John Donne: A Valediction of Weeping

A Valediction of Weeping

                        Let me pour forth My tears before thy face, whilst I stay here, For thy face coins them, and thy stamp they bear, And by this mintage they are something worth.                         For thus they be                         Pregnant of thee; Fruits of much grief they are, emblems of more; When a tear falls, that thou fall'st which it bore; So thou and I are nothing then, when on a divers shore. 
                        On a round ball A workman, that hath copies by, can lay An Europe, Afric, and an Asia, And quickly make that, which was nothing, all.                         So doth each tear,                         Which thee doth wear, A globe, yea world, by that impression grow, Till thy tears mix'd with mine do overflow This world, by waters sent from thee, my heaven dissolvèd so.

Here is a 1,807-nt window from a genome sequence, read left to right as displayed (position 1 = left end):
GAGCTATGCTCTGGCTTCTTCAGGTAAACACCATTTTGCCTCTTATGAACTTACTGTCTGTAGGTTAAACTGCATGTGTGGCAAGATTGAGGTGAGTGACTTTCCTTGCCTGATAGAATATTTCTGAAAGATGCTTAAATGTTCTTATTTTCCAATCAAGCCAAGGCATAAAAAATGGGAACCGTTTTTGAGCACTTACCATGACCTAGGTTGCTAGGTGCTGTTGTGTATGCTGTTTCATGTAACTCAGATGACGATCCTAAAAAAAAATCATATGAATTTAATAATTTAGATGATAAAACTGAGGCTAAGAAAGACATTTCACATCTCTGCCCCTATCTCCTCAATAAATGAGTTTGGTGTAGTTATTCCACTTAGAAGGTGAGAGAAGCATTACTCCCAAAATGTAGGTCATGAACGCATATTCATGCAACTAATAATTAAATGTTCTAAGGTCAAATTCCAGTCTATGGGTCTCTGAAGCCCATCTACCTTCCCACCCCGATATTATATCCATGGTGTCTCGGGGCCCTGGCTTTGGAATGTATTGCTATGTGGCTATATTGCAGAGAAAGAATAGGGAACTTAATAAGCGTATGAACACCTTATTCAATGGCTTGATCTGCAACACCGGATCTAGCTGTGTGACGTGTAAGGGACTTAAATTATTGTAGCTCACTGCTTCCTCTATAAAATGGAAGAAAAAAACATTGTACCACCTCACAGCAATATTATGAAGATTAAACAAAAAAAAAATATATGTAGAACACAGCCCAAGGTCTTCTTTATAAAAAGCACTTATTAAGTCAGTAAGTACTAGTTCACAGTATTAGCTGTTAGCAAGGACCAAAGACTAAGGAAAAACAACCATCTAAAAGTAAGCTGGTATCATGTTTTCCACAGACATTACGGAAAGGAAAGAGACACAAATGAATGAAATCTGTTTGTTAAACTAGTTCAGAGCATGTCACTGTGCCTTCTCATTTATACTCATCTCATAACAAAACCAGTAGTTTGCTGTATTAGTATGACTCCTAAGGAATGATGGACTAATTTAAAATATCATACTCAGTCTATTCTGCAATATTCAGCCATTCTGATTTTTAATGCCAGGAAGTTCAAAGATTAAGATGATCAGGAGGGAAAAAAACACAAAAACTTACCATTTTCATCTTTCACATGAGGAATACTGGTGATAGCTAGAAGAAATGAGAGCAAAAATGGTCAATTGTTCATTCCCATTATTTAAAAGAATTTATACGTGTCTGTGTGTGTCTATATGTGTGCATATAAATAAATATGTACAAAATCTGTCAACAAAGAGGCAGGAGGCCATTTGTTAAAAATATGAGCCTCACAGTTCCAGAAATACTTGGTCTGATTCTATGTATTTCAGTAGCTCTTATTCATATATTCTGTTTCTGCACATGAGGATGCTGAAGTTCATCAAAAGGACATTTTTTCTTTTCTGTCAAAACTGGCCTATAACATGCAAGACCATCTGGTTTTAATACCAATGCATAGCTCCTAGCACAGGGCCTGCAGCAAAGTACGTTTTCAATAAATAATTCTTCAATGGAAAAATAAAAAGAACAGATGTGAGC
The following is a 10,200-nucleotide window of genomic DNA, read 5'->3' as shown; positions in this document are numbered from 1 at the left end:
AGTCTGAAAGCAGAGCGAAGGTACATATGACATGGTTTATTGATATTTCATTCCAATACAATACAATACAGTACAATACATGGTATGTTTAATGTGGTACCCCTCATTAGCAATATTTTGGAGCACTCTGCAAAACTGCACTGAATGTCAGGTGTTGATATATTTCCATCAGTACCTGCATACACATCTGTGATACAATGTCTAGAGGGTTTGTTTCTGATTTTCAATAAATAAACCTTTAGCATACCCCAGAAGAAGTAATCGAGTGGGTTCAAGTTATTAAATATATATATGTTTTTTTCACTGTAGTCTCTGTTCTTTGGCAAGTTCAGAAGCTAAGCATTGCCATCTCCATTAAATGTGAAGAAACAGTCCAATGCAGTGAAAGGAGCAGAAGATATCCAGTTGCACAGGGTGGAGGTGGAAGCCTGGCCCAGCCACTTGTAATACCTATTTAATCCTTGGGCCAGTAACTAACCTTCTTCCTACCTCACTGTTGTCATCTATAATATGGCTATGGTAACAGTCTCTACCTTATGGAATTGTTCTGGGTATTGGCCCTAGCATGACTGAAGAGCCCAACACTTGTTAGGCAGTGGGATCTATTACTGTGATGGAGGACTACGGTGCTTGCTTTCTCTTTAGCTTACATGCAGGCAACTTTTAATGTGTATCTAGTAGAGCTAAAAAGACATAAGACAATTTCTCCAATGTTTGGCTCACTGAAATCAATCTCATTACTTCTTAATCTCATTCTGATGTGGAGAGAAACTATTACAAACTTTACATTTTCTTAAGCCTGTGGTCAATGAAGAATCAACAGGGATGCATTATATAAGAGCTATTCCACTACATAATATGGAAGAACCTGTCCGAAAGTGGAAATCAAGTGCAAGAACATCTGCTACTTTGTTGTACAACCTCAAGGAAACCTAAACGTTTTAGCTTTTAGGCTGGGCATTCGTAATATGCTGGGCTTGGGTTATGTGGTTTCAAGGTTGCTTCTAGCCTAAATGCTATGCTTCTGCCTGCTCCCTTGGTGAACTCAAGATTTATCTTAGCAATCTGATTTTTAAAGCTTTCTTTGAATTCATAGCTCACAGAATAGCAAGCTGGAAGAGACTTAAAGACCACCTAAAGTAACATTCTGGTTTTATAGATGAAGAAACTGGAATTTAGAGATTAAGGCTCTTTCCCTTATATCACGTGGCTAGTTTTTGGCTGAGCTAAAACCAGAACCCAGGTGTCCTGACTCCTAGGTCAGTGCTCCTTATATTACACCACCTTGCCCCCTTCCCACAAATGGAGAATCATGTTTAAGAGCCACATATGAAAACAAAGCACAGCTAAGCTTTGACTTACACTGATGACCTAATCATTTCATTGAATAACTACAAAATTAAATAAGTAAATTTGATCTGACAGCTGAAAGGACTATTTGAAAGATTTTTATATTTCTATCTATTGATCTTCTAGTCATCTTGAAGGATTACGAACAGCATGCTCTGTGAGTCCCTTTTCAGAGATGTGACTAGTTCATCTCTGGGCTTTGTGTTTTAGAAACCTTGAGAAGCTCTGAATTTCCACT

O! more than moon, Draw not up seas to drown me in thy sphere; Weep me not dead, in thine arms, but forbear To teach the sea, what it may do too soon;                         Let not the wind                         Example find To do me more harm than it purposeth: Since thou and I sigh one another's breath, Whoe'er sighs most is cruellest, and hastes the other's death.